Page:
Article by Piers Meyler: A knighted grandfather who rose from humble beginnings to having a series of central roles in some of Britain's biggest companies has died at the age of 88.
Sir Colin Barker, who was knighted for services to industry, died peacefully at Anisha Grange Care Home in Billericay on June 10.
The former RAF pilot lived in Brentwood for most his life with wife of 60 years, Beryl.
Sir Colin grew up in Hull and met Beryl when he moved to work in the labour department at the Co-operative Union in Manchester. His working life has also included top roles at Ford in Gants Hill, Ilford and Warley.
Sir Colin went on to become chairman of British Technology Group, before retiring in 1993.
He was knighted by the Queen at Buckingham Palace after being named in the New Year's Honours List in 1990.
[quote width="auto" align="none" border="#0066cc" color="#0066cc" title="Quoted by Beryl"]The fact that pleased the children very much was that someone came up from Rutland for the day for the funeral, who worked with him about 30 years ago. He was that sort of person. He got on well with everyone. He was a person's person. I obviously thought the world of him and I have been absolutely astonished that so many people thought as much of him as I did. It is a humbling experience but he was a good man and he helped a lot of people and he was very liked in his business career.[/quote]
Sir Colin was born on October 20, 1926 in Hull to parents Ethel and Len Barker, a gentleman's outfitter employed at the Hull Co-operative Store.
He was their only child. Despite his humble background, he earned a place at Hull Grammar School. During the war he accompanied his father, who was an air raid warden in the city, which was the most bombed place in the UK outside London.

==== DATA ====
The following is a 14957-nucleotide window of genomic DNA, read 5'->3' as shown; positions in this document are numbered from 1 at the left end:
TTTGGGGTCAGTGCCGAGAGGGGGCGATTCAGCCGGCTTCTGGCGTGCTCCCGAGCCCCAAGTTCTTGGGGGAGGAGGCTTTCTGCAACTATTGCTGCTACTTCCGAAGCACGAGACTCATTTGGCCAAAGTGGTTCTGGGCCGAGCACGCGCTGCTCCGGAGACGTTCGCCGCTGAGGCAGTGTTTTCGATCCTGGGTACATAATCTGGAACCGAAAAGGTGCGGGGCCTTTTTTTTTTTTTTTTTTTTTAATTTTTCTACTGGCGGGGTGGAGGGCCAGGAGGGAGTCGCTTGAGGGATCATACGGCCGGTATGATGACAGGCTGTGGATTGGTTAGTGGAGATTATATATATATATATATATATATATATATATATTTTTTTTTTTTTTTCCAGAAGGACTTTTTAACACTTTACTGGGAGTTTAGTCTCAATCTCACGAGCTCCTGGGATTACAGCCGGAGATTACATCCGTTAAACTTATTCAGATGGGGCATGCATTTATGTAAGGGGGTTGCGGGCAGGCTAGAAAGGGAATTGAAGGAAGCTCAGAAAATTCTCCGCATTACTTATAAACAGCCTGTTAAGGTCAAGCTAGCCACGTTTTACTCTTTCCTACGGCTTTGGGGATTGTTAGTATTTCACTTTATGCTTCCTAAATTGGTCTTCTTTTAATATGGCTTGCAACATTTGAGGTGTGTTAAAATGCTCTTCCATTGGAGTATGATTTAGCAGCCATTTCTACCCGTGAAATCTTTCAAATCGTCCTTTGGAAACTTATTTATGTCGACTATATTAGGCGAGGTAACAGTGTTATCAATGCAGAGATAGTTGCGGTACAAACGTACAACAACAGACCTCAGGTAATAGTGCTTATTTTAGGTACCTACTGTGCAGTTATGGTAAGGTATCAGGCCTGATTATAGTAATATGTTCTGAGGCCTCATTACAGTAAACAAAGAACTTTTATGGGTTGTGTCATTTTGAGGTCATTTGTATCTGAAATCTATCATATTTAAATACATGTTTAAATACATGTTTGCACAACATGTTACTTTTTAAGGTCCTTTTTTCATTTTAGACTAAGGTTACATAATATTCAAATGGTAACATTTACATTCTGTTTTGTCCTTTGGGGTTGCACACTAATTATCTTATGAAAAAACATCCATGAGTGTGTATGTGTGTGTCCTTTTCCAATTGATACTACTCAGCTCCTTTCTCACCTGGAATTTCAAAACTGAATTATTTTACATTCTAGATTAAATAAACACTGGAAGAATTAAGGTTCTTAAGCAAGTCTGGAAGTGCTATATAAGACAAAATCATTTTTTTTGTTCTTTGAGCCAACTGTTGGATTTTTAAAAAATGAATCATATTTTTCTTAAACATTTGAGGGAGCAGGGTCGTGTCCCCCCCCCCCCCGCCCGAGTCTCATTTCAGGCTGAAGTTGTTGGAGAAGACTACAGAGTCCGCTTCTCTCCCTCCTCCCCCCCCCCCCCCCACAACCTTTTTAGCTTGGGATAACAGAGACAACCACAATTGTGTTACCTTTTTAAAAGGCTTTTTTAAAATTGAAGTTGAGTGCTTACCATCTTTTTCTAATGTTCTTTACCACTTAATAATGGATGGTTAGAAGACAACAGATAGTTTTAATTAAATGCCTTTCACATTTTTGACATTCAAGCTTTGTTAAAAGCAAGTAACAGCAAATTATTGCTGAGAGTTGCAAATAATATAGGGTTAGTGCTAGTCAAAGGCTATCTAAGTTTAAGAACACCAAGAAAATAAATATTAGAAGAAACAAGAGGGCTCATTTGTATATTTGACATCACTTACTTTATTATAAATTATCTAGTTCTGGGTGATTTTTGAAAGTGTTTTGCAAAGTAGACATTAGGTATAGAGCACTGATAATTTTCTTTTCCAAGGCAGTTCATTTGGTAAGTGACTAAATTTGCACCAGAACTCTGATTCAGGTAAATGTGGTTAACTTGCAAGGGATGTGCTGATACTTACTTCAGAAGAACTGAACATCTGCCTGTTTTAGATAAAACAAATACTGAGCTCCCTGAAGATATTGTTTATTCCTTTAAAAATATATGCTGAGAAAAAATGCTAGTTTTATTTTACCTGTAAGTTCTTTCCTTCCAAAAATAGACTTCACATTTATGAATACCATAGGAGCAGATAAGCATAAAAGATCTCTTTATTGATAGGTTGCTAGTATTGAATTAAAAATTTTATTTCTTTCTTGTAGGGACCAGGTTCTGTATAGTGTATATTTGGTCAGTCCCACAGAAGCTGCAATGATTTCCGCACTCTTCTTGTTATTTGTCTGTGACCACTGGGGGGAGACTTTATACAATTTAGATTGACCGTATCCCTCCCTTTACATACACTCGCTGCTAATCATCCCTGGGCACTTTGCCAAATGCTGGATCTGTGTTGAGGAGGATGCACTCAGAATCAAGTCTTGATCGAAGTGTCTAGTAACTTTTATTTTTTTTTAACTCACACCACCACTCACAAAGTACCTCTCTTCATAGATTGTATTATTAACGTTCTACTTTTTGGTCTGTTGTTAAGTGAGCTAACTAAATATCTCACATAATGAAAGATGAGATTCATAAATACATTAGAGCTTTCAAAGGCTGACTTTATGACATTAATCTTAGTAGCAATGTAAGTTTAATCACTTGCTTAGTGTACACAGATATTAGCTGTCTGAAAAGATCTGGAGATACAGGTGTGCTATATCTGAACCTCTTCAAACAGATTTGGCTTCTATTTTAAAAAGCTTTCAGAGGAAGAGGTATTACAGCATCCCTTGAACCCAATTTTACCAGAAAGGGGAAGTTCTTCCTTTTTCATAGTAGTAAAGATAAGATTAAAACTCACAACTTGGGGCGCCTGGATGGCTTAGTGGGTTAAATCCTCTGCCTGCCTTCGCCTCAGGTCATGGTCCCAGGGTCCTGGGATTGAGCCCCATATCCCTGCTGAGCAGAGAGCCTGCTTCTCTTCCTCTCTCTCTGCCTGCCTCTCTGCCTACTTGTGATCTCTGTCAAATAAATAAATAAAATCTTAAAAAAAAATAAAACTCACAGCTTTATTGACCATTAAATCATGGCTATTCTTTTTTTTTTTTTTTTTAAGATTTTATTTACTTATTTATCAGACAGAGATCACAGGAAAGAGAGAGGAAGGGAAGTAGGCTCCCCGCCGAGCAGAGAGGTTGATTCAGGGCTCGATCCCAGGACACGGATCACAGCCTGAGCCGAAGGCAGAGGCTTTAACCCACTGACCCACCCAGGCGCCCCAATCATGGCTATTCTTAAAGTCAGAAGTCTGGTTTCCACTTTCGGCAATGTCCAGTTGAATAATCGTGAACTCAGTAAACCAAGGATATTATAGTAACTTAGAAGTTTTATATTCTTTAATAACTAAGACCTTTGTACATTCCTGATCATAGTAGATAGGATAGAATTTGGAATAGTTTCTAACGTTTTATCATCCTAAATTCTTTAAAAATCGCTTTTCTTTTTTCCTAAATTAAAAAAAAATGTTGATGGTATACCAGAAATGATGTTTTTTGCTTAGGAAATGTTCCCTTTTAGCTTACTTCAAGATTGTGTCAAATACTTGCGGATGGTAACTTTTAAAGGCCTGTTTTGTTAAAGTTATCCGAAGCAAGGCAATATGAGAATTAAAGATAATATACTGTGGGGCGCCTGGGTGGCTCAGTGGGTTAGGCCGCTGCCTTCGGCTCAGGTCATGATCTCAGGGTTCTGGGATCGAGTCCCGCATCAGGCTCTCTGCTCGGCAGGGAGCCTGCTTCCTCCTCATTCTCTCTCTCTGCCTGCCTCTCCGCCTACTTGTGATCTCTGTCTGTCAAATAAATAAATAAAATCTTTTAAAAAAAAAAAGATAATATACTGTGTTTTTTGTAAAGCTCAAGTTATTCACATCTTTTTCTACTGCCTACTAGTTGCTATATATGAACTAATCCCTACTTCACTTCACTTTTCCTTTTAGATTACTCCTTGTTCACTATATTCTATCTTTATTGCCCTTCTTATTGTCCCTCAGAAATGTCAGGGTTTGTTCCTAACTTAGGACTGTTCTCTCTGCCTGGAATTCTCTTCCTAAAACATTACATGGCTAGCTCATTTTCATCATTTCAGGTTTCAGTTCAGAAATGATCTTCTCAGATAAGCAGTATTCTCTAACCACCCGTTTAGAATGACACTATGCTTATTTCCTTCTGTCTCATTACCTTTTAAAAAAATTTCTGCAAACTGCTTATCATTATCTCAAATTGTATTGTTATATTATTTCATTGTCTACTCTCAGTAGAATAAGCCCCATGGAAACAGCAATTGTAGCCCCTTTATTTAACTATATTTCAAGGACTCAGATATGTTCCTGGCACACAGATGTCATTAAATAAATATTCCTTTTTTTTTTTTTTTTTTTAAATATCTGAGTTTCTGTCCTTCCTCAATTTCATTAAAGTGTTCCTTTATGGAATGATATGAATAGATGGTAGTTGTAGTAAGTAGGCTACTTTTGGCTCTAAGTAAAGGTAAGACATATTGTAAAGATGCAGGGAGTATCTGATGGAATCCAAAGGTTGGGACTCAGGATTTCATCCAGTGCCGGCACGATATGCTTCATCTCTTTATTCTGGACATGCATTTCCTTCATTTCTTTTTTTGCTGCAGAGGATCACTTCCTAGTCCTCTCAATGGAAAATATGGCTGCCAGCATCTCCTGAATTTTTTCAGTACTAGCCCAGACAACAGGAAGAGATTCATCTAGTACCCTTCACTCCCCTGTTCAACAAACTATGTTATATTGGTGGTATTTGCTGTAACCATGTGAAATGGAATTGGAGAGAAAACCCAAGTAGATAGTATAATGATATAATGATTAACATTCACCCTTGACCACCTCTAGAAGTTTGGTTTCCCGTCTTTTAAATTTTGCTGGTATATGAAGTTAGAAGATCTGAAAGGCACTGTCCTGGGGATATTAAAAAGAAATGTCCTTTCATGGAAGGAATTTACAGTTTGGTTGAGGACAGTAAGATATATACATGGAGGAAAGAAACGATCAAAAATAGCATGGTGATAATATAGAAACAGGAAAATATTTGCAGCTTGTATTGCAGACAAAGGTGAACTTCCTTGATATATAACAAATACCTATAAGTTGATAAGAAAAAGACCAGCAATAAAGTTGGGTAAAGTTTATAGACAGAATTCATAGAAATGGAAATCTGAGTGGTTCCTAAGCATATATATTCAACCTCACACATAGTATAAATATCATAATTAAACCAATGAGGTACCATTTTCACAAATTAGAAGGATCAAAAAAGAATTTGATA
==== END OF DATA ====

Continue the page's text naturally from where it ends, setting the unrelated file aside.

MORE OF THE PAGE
He joined the fledging Air Training Corps as a cadet and started training as a pilot.
After enlisting in the Royal Navy by lying about his age, Sir Colin trained with the Fleet Air Arm, initially on Tiger Moths, with ambitions to fly the Fairey Swordfish, a torpedo bomber biplane that was used as an anti-submarine and training craft.
He was in the final stages of his training when the war ended.
On leaving the Royal Navy, Sir Colin joined the Cooperative Union in Manchester and his successful business career took off. In his early 20's, he was one of the youngest senior management members at the Co-Operative and it was there that he met Beryl.
She says he took one of her gloves in passing to grab her attention.
Sir Colin was soon interrupted during an important business meeting by his future wife, demanding the garment back. Just three years later the pair were tying the knot, on September 15, 1951.
His chain of high profile and successful roles with Ford Motor Company, Associated Portland Cement, British Steel, the National Coal Board and the British Technology Group were rewarded with a Knighthood from the Queen.
He did not formally retire until well into his 70's but then retained a number of business and charitable interests.
[quote width="auto" align="none" border="#0066cc" color="#0066cc" title="Quoted by his daughter Heather"]He was a modern man. He made sandwiches for tea every Saturday afternoon for years and we'd share them while we sat and watched Dr Who on the TV. At weekends he organised the washing up duties. He wasn't at home in time during the week. We had the same regimented duties and chores such as gardening – weeding, pruning the roses, grass cutting and car cleaning. Our work was always inspected to ensure a thorough job had been done. We were always encouraged from a very young age to do a job properly, persist and take a pride in it.[/quote]
Sir Colin had been fit and very active all his life until 12 years ago when a major heart operation meant he had to slow down dramatically.
He was later diagnosed at different stages with Parkinson's, prostate cancer and later still, dementia.
Sir Colin remained at home in the dedicated care of his wife and family but two and a half years ago, it was decided he needed more specialist care and he moved to Anisha Grange.
He leaves Beryl, his children Heather, Keith, Roger and Paul together with grandchildren Ruth, Joe, Alistair, Rory, Kyle, Coralie, Sarah and Michael.
Article by Piers Meyler, Brentwood Gazette